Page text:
people say you're strange but i don't buy a word of it
people say stay away from her cause she's a sinking ship
people say i'm wrong that my brain operates like a burning bridge
i say feed the flames and watch them run away

and open up your chest for me and i will build a house
and peel apart your weathered scars and i will live there like a mouse
(meow meow meow meow)

and people say you're wild you've been christened a feral child
you need pornography to help you sleep at night
and they said i wrestled around for years with my own demise because
you had twin violins playing maladies through your eyes

and peal apart your weathered scars and i will build a house
and open up your chest for me and i will live there like a mouse

and we're not made for these times
and we're not built for speed
and we've been made to break down
and we've been made to need

pack the mules up
shoot the horses
pack the mules up
shoot the horses
pack the mules up
shoot the horses
skeleton in my bed

Lyrics submitted by shakeshake

10lb Moustache song meanings
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  • 0
    General Commentso far as the first couple of lines goes...

    i think it may be that he feels he's just as strange as whomever he's speaking of, so there's no point in listening to anyone telling him to do anything other than what he wants to do.
    willywillywillyon May 11, 2007   Link
  • 0
    General Commenti can't figure out what that essay has to do with '10 lb moustache'
    willywillywillyon October 09, 2008   Link
  • 0
    General Commenti think this song is about a kinda needy guy really deeply invested in a relationship with a girl that everyone thinks is crazy. though everyone tells him to give up on her because she's insane, he doesn't listen. he just falls deeper in love with her and needs her that much more.
    nnnancyyon February 22, 2009   Link
  • -1
    General CommentAP Language
    Literary Analysis
    A “Dusty” Symbol and The Great Gatsby
    American literature is often thought out to be depressing, generally harnessing hardships and an array of different emotions circulating amongst different characters within the novel. F. Scott Fitzgerald’s novel, The Great Gatsby, is no exception to this statement. The mournful tale, effectively told by Nick Carraway, entails a varied amount of symbolism that adds to the emotions expressed in the novel. One of the most purposeful of these symbols is the dust described throughout the novel.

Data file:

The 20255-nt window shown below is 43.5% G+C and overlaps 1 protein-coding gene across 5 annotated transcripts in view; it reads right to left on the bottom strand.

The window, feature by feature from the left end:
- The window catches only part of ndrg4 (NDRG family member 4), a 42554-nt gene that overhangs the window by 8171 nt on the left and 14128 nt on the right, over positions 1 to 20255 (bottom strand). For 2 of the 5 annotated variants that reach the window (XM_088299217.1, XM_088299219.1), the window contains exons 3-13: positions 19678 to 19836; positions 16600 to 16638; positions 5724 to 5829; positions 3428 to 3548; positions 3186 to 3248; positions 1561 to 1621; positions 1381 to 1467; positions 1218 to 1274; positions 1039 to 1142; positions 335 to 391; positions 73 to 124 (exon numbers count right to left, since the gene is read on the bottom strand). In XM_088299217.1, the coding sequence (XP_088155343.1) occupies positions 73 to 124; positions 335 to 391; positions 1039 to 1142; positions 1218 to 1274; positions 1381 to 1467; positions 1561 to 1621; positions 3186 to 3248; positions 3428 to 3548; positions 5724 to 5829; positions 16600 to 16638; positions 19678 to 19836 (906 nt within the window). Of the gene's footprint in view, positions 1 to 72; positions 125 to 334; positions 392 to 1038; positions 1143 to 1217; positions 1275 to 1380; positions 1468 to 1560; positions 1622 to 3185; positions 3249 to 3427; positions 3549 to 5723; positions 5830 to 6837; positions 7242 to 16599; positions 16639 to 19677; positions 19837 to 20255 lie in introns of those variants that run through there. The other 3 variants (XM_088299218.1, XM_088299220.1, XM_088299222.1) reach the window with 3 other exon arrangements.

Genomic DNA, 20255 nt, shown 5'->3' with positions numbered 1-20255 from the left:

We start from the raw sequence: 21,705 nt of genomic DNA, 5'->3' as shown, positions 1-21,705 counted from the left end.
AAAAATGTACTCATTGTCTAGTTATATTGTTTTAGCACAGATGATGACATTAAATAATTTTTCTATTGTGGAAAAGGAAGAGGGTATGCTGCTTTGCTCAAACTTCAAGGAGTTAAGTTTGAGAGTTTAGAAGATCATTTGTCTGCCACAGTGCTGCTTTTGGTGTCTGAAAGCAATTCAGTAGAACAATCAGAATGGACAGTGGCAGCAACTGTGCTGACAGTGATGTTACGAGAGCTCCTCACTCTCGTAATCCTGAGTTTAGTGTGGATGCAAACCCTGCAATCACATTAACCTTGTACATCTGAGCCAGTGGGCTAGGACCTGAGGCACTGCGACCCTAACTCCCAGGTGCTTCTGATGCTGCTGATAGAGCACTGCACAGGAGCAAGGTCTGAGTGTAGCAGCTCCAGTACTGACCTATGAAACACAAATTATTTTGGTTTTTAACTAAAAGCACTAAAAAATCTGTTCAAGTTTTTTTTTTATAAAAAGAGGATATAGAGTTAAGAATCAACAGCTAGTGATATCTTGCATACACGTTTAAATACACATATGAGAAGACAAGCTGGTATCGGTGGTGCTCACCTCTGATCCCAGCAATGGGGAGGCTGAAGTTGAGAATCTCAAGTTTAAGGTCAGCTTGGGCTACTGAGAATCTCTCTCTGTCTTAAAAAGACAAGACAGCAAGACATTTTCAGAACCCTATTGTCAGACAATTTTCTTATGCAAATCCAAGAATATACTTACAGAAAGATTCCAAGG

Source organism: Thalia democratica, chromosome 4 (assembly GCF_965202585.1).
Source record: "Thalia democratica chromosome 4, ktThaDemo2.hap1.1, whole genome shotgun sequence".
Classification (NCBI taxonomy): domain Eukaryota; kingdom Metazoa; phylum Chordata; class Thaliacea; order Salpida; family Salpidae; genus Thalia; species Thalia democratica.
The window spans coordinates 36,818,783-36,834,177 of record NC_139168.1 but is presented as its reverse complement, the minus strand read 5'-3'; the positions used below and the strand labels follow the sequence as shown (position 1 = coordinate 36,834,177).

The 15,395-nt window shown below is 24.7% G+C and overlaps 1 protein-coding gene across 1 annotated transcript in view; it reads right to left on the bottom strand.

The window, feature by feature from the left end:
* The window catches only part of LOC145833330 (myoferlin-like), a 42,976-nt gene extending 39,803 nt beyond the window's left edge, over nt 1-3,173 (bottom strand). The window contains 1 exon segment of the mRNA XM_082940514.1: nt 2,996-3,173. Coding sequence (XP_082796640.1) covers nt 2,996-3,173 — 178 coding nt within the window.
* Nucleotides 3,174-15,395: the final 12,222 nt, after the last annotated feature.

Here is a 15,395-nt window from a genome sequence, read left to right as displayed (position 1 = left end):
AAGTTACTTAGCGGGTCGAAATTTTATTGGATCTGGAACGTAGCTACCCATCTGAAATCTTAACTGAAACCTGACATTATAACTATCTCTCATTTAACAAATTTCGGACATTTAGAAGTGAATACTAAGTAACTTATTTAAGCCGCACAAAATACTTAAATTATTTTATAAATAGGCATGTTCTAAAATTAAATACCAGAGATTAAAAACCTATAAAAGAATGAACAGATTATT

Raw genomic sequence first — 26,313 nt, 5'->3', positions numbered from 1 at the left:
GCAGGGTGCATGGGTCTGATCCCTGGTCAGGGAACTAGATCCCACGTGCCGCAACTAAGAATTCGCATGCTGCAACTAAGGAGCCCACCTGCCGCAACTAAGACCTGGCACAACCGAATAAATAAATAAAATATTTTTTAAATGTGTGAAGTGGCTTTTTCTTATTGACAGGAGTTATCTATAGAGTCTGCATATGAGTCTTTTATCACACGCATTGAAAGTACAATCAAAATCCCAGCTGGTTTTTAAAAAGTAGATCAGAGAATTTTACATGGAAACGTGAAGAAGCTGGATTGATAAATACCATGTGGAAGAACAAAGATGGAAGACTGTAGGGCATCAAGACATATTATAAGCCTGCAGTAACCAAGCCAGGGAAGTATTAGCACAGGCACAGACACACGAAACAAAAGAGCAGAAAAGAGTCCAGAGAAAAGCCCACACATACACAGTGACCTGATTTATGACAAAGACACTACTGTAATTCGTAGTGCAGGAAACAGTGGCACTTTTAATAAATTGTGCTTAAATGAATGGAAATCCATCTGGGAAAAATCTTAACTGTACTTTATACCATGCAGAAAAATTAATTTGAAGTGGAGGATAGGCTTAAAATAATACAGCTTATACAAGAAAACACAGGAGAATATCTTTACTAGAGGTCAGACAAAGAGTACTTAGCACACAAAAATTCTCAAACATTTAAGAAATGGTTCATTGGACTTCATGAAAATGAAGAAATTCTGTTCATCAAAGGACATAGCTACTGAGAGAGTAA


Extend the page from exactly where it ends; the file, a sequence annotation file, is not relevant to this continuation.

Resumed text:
The dust described in is often associated with failure, but more specifically, the “destruction of the dreams of the common man”(Fraser, 558). This notion is made evident by the description of dust in relations to Myrtle Wilson and Jay Gatsby, as well as in the foreshadowing of Gatsby’s death.
    Throughout the novel, “Fitzgerald writes of two types of people; those who appear to have the ideal life and those who are still trying to achieve their dreams”(,1). Tom and Daisy Buchanan are two characters that appear to have an idealistic lifestyle (a big house, a child, a large amount of money, and a blissful marriage). However, both of the two involved in this union end up having affairs; Tom with Myrtle Wilson, and Daisy with Jay Gatsby. Myrtle Wilson is an example of a character that is still trying to achieve her dreams. When Myrtle and her husband, George Wilson, are first introduced into the novel, her husband is described as having had a “white ashen dust [veil] his dark suit and his pale hair as it veiled everything in the vicinity—except his wife, who moved close to Tom”(Fitzgerald,30). This use of the word dust in reference to Myrtle Wilson infers that unlike her husband who had settled to be a poverty-stricken proprietor of a auto repair shop, she “still had aspirations of living the perfect life”(, 1); a life she thought to someday find with Tom. Ironically, Myrtle’s dreams of moving into a higher social class are “extinguished” when Tom’s wife, Daisy, accidentally runs over Myrtle while driving Jay Gatsby’s car, killing her instantly. Myrtle’s body is described to as to have had “knelt in the road and mingled her dark thick blood with the dust”(Fitzgerald, 145). The dust used in reference to Myrtle Wilson at this point stands for the dreams and goals that will never be accomplished due to her untimely demise.
    Along with the use of Myrtle Wilson to establish the symbolism behind the word dust, Fitzgerald also uses the character Jay Gatsby to establish the symbol. Unlike Tom and Daisy Buchanan, Jay Gatsby is a person similar to Myrtle; a character still trying to achieve his dreams. Although Gatsby had a large amount of money, a big house, and fame, but he was still missing the girl of his dreams (Daisy Buchanan). At one point, Gatsby felt that he had fulfilled his dream, specifically, when Daisy told him that she loved him (Fitzgerald,123). However, this accomplishment proved to be more than transient when Daisy very subtly declined Gatsby’s seductions, and reinitiated her monogamous relationship with Tom. Shortly after this occurrence, Nick visits Gatsby’s house and describes it as having “an inexplicable amount of dust everywhere” (Fitzgerald,154). This dust symbolizes Gatsby’s recognition that Daisy is more than likely no longer going to be involved in his life, or in other words, the “obliterated fantasies”(Fraser, 162) of a common man. Dust makes another appearance in references to Gatsby in terms of “the “foul dust” that stirred in his wake”(Fraser, 560) after George Wilson shot and killed him while he swam in his pool.
    Gatsby19901990on June 02, 2008   Link

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